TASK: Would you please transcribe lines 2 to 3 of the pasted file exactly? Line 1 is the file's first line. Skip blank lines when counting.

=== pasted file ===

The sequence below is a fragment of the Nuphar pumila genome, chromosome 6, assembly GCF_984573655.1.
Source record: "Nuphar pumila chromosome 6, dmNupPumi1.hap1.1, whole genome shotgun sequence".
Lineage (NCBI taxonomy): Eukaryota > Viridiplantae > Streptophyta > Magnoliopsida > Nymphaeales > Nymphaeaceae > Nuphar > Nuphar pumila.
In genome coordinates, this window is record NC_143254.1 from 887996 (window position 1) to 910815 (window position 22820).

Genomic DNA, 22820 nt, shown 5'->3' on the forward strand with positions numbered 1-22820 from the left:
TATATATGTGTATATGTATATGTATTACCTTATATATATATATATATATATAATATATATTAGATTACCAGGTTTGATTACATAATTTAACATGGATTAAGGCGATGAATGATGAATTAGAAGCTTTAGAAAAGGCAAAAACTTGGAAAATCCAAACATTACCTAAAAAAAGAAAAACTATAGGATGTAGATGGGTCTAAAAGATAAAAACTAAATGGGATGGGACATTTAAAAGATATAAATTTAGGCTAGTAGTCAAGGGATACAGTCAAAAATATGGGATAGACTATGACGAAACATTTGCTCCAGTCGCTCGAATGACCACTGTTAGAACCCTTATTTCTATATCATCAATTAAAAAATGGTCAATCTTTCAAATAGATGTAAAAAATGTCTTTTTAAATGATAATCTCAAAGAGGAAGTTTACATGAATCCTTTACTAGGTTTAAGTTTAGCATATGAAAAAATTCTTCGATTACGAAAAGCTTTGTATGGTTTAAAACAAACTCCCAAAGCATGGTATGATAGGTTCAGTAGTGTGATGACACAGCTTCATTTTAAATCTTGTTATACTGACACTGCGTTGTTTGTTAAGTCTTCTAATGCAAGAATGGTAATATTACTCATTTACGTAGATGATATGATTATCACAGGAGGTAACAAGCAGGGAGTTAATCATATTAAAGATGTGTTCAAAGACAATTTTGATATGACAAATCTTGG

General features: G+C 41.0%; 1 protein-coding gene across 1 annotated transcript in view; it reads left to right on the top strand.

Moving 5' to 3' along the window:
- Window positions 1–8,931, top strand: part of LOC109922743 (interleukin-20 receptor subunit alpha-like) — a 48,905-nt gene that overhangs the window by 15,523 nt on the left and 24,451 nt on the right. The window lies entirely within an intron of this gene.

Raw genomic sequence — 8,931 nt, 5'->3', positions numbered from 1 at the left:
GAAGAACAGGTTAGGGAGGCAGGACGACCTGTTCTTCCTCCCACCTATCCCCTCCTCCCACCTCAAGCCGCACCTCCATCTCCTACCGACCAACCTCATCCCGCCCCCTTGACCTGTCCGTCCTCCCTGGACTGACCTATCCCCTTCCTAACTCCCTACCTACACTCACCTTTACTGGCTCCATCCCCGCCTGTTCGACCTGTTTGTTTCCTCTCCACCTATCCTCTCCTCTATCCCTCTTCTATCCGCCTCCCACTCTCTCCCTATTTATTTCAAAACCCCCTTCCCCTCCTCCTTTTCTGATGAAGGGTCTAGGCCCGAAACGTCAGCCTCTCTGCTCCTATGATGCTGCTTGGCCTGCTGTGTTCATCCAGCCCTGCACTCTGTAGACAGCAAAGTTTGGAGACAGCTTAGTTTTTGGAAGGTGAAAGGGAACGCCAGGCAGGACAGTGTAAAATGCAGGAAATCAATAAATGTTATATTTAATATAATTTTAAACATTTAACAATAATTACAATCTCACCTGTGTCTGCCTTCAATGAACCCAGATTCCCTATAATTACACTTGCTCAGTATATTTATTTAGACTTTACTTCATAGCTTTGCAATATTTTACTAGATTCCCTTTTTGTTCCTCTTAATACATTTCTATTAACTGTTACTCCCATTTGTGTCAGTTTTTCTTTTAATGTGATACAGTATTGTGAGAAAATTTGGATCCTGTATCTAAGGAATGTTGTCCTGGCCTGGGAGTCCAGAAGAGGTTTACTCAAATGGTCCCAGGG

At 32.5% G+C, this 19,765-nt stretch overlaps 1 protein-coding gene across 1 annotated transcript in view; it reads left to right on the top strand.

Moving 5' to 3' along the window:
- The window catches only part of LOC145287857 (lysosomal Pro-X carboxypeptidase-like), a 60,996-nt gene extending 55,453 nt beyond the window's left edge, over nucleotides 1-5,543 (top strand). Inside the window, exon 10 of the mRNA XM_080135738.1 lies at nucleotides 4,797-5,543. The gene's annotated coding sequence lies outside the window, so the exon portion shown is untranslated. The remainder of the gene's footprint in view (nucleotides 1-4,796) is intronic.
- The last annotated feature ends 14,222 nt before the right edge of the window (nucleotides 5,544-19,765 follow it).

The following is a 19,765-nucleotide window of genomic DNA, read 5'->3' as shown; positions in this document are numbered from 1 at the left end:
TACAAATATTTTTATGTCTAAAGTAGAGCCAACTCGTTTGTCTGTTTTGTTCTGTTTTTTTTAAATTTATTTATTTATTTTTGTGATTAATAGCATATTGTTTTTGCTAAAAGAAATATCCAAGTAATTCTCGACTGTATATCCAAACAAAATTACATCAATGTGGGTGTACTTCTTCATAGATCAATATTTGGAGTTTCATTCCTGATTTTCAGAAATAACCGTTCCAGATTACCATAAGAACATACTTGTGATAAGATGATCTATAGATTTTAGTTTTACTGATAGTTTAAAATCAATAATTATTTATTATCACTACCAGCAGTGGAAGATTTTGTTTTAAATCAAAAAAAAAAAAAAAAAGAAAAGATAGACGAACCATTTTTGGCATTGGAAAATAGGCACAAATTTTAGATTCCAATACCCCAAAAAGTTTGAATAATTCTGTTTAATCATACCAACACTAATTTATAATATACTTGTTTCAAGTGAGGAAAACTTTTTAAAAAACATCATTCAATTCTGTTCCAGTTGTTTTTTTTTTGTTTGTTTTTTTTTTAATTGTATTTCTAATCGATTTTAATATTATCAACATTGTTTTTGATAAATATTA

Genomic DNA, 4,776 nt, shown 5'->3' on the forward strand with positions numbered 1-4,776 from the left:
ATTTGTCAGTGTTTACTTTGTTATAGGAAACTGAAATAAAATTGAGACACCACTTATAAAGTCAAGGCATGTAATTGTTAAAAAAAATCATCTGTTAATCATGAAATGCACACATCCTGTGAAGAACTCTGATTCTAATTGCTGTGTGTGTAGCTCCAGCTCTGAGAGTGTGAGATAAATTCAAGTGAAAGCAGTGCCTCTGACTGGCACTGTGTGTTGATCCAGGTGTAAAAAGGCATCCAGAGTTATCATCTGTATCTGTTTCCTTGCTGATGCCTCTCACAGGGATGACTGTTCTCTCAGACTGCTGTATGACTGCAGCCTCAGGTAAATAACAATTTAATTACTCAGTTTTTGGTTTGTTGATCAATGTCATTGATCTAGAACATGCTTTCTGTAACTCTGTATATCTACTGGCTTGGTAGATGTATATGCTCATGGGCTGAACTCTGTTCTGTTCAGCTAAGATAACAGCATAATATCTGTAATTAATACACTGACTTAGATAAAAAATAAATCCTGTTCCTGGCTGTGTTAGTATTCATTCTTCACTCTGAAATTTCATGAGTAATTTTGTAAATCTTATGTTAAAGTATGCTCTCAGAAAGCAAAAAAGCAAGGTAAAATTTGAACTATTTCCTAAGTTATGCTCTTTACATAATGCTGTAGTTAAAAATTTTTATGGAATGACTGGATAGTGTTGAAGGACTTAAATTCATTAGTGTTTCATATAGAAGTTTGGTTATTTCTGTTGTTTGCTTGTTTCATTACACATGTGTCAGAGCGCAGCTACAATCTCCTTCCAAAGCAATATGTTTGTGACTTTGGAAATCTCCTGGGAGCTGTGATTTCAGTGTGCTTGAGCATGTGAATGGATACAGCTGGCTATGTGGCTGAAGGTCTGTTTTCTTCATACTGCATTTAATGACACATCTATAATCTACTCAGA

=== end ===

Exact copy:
Source record: "Nuphar pumila chromosome 6, dmNupPumi1.hap1.1, whole genome shotgun sequence".
Lineage (NCBI taxonomy): Eukaryota > Viridiplantae > Streptophyta > Magnoliopsida > Nymphaeales > Nymphaeaceae > Nuphar > Nuphar pumila.